February 14 down the years
Halfpenny sinks England
Leigh Halfpenny scored a try to down England on this day in 2009
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Wales held off a determined England to notch a 23-15 victory in a pulsating Six Nations clash at the Millennim Stadium in Cardiff. The hosts were outscored two tries to one by a much-improved England but made them pay for another ill disciplined performance that saw both Mike Tindall and Andy Goode yellow carded. Leigh Halfpenny grabbed a second half try for Wales to add to a first half penalty but it was five penalties from the reliable boot of Stephen Jones that saw the defending champions to victory. Meanwhile, France opened their account with a 22-13 victory over Scotland at the Stade de France. The hosts bounced back from their defeat to Ireland thanks to a controversial try from flanker Fulgence Ouedraogo and 17 points from the boot of fly-half Lionel Beauxis. Two penalties from Phil Godman had kept Scotland in touch and a second half try from Thom Evans, converted by Chris Paterson, offered hopes of a late turnaround but in the end they were left to rue countless unforced errors and the decision to award Ouedraogo's try despite what looked like a forward pass.
Tony O'Reilly's shock eleventh-hour recall for the game with England - his first cap for seven years - did little for the Irish cause as they lost 9-3 at Twickenham. O'Reilly's selection was at the expense of Brian O'Driscoll's father, Frank, a bench replacement who never subsequently won an official Irish cap.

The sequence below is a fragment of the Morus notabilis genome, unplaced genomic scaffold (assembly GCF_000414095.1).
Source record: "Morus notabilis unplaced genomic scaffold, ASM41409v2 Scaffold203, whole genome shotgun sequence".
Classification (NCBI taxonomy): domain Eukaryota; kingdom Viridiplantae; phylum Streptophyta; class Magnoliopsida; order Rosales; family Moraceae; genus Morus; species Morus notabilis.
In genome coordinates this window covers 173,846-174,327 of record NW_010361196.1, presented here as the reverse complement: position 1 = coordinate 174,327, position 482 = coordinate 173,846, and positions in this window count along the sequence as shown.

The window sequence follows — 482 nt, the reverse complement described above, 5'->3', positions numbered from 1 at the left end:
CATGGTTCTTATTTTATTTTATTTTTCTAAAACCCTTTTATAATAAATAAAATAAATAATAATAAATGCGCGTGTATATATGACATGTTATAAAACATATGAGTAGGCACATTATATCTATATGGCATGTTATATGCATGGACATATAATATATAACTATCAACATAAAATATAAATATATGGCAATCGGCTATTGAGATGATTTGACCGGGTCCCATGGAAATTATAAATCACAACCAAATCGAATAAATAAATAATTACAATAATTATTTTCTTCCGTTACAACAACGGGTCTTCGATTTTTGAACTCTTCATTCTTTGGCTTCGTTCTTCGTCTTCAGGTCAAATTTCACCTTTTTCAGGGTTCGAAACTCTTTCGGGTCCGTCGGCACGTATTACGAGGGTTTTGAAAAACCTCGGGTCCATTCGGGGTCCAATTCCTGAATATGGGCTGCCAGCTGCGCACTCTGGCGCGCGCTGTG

HM King George V, on his first visit to Twickenham, saw England beat Ireland 17-12 during a Grand Slam season. Cyril 'Kid' Lowe scored his first two international tries on the way to becoming England's record try-scorer (a distinction he held until Rory Underwood overtook him in the 1990s).
UCD centre Larry McMahon, making his Test debut, scored the late try that gave Ireland a 6-5 win against England at Twickenham - the same as their winning score there two years earlier.
Ireland, led for the first time by hooker and future Lions skipper Karl Mullen, beat England 11-10 at Twickenham on the way to the Grand Slam. Mercurial fly-half Jackie Kyle scored one of three tries, the others going to Bill McKay and William McKee.
The penalty goal all too frequently dominated international matches of the late 50s and early 60s. In Dublin, England gained their only win of a Five Nations season in which they failed to score a try. Bev Risman kicked a penalty to give them a 3-0 defeat of Ireland.
Richmond won their last home match in the Premiership, beating Manchester Sale 29-24 with big names Agustin Pichot and Ben Clarke scoring tries. A month later the club went into administration and was eventually jettisoned from the professional ranks.